The question of whether we are alone in the Universe has been haunted by the representatives of the human race for decades. Each time, peering into the night sky, we hope that someone will notice us and our deafening loneliness will finally come to an end. But what if we are the last? What if all the civilizations that theoretically inhabit the Milky Way died long ago? No matter how sad this scenario may seem to us, we cannot completely exclude it. So, according to the results of a study conducted by employees of the California Institute of Technology, our Galaxy may be full of dead civilizations. The authors of the scientific work used the extended Frank Drake equation, which determines the chances of the existence of extraterrestrial intelligence in the Milky Way. In general, researchers have come to the conclusion that intelligent life forms in the vastness of the Universe are prone to self-destruction. But why?
Who lives in the Milky Way?
The very idea that there is no one else in the observable universe except us is frightening. The billions of galaxies, stars and planets that astronomers observe with increasingly powerful telescopes appear uninhabited from Earth. Meanwhile, quite recently, a team of astronomers from the University of Nottingham in England calculated that our galaxy must have at least 36 intelligent civilizations capable of communicating with us.
English astronomers proceeded from the assumption that intelligent life appears on other inhabited terrestrial planets approximately 4, 5-5, 5 billion years after their formation. You can read more about this work here.
The eminent astronomer and popularizer of science Carl Sagan believed that the emergence of life on planets should be a cosmic inevitability, and the number of alien civilizations in the Universe could range from “a miserable few to millions”. Using the famous Drake equation, designed to determine the possible number of intelligent civilizations in the vastness of the Milky Way, Sagan came to the conclusion that a very small number of civilizations are able to avoid self-destruction.
Another difficulty in the search for aliens is that all our assumptions about the development of life are based on a single example - life on Earth.
According to Livescience, a team of researchers from the California Institute of Technology, NASA's Jet Propulsion Laboratory and Santiago High School seem to agree with Sagan's conclusions about the propensity of intelligent civilizations to self-destruct.
In the course of work, which has not yet been peer reviewed and published on the AirXiv preprint server, the scientists used an extended version of the Drake equation, written by the prominent astronomer back in 1961. The study took into account factors such as the rate at which stars appear, the number of planets, and the proportion of planets on which life develops. Note that the Drake equation was originally designed not to calculate an exact number, but rather to stimulate a debate about how many extraterrestrial civilizations might exist nearby.
According to the mathematical model used by scientists in their work, alien civilizations could appear in the Milky Way about 8 billion years after the formation of the galaxy. Models also predict that some of these civilizations may have been 13,000 light-years from the center of the Galaxy, which is about 12,000 light-years closer than the Earth, where you and I are believed to have appeared 13.5 billion years later. after the formation of the Milky Way.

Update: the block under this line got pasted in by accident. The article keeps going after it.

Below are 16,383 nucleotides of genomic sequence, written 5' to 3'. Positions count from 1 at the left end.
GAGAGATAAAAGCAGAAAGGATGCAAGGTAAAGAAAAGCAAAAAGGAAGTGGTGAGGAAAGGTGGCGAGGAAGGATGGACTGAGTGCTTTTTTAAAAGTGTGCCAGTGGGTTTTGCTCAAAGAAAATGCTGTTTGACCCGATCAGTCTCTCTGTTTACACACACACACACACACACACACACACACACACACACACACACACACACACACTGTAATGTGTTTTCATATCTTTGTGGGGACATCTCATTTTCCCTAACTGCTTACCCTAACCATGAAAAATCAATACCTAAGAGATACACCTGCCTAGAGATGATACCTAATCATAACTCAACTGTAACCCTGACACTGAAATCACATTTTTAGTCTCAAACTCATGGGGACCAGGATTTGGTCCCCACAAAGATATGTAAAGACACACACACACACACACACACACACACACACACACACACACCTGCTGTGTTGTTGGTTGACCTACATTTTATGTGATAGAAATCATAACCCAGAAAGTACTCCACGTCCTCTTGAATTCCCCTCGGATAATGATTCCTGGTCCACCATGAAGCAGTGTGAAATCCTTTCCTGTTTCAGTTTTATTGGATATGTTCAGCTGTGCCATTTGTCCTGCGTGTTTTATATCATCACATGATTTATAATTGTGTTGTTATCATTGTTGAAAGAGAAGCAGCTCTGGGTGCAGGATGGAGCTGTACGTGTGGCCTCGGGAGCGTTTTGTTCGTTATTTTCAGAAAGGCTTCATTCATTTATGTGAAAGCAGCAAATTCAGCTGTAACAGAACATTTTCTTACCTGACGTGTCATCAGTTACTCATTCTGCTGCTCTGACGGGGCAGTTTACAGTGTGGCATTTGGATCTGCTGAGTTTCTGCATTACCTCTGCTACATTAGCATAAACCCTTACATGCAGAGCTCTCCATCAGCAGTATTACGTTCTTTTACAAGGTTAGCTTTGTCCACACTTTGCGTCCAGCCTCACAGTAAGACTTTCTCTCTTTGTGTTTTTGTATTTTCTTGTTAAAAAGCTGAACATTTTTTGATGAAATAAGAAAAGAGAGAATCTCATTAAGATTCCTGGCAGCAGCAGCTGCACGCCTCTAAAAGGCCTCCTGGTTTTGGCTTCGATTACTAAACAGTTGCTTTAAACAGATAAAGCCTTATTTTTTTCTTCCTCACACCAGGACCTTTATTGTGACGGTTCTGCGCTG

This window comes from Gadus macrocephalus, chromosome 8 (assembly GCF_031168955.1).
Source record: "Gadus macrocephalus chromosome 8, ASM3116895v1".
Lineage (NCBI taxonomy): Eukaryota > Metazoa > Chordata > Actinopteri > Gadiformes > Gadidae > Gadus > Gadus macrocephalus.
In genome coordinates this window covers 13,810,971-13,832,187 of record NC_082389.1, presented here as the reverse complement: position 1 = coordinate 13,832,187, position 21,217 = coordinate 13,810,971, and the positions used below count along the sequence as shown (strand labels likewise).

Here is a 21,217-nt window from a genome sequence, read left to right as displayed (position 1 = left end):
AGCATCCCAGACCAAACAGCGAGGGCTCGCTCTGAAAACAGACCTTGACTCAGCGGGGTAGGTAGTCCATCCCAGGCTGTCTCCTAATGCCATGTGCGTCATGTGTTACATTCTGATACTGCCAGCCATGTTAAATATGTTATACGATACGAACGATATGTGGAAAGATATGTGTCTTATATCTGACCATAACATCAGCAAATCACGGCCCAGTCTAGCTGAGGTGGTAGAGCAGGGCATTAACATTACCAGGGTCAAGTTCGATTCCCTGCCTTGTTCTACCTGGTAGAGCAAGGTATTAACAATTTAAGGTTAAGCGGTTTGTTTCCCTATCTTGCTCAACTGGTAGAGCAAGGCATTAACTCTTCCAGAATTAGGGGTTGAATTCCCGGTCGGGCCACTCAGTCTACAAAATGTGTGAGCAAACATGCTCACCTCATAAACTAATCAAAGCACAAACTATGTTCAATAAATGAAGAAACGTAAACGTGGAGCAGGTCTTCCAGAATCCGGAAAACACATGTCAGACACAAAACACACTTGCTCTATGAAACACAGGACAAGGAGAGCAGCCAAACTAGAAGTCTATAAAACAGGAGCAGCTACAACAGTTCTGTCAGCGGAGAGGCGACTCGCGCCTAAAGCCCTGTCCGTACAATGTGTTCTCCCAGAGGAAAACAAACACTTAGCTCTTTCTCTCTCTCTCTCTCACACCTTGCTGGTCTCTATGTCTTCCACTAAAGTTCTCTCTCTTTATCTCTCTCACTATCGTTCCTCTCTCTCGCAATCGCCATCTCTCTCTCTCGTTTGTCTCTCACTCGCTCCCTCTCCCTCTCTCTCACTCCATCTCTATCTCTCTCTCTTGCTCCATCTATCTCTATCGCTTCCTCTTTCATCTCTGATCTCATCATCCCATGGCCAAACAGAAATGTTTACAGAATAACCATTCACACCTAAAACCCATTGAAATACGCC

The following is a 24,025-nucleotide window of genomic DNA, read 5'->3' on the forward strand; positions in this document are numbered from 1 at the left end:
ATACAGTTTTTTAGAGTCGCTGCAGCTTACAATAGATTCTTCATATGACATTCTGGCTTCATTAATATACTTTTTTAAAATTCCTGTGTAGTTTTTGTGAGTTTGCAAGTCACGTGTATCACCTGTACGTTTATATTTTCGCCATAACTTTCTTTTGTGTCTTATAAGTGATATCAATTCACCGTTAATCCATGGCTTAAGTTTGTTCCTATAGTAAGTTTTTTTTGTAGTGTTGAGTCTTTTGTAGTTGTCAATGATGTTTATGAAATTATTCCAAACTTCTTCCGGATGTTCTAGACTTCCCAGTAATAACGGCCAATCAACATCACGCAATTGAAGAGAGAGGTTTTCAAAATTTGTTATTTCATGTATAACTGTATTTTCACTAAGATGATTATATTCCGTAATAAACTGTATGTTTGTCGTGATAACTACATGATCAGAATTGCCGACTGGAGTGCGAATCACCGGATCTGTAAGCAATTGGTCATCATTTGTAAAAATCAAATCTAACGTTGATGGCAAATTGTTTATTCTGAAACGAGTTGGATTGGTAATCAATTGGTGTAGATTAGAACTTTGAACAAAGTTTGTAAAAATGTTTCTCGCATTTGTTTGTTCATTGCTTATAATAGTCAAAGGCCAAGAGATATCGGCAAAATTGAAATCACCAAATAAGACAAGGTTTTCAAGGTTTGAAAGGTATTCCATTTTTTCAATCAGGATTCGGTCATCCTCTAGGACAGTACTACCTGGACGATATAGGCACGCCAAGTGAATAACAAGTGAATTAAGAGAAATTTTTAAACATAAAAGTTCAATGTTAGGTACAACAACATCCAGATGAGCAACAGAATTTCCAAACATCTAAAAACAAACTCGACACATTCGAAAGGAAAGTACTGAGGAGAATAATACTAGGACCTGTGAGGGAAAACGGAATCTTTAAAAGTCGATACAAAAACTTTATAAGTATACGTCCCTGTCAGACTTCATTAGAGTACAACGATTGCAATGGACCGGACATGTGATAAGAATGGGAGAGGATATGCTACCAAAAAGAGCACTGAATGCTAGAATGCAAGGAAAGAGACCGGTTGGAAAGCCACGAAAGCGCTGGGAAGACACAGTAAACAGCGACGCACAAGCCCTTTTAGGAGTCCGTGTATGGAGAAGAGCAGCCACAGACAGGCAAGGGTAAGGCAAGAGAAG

There is a high probability that intelligent civilizations are destroying themselves before they devise a way to travel across the universe.
Interestingly, astronomers came to their conclusions after considering a number of factors that are often overlooked - for example, abiogenesis - a process that is the creation of organic molecules by forces other than living organisms, as well as different evolutionary time frames and the likelihood of potential self-destruction. The authors also considered a number of factors presumably influencing the development of intelligent life - the predominance of sun-like stars around which Earth-like planets revolve; the frequency of supernova explosions; the probability and time required for the development of intelligent life.
However, the new study differs in that the researchers focused mainly on the factors that can lead a civilization to inevitable death. These include exposure to radiation, a sudden pause in evolution, and a tendency to self-destruct through climate change, technological progress, or war. It also follows that any existing alien civilizations are most likely very young, since self-destruction usually occurs after a long period of the existence and development of a civilization.
Even if the galaxy reached its civilization peak more than 5 billion years ago, most of the civilizations that existed then, most likely, self-destructed, researchers discovered.
Perhaps we are still alone, because alien civilizations in the Milky Way died long ago.
All in all, a team of researchers from California Institute of Technology, NASA's Jet Propulsion Laboratory, and Santiago High School gives a grim answer to the question posed by the Italian physicist and one of the founding fathers of the nuclear bomb, Enrico Fermi, "where is everyone?" The authors of the scientific work believe that all intelligent civilizations that exist in the Milky Way may have already destroyed themselves. The results obtained, I must say, look convincing - after all, the Universe is inconceivably huge, and we still have not found any signs that intelligent living beings exist anywhere else besides the Earth.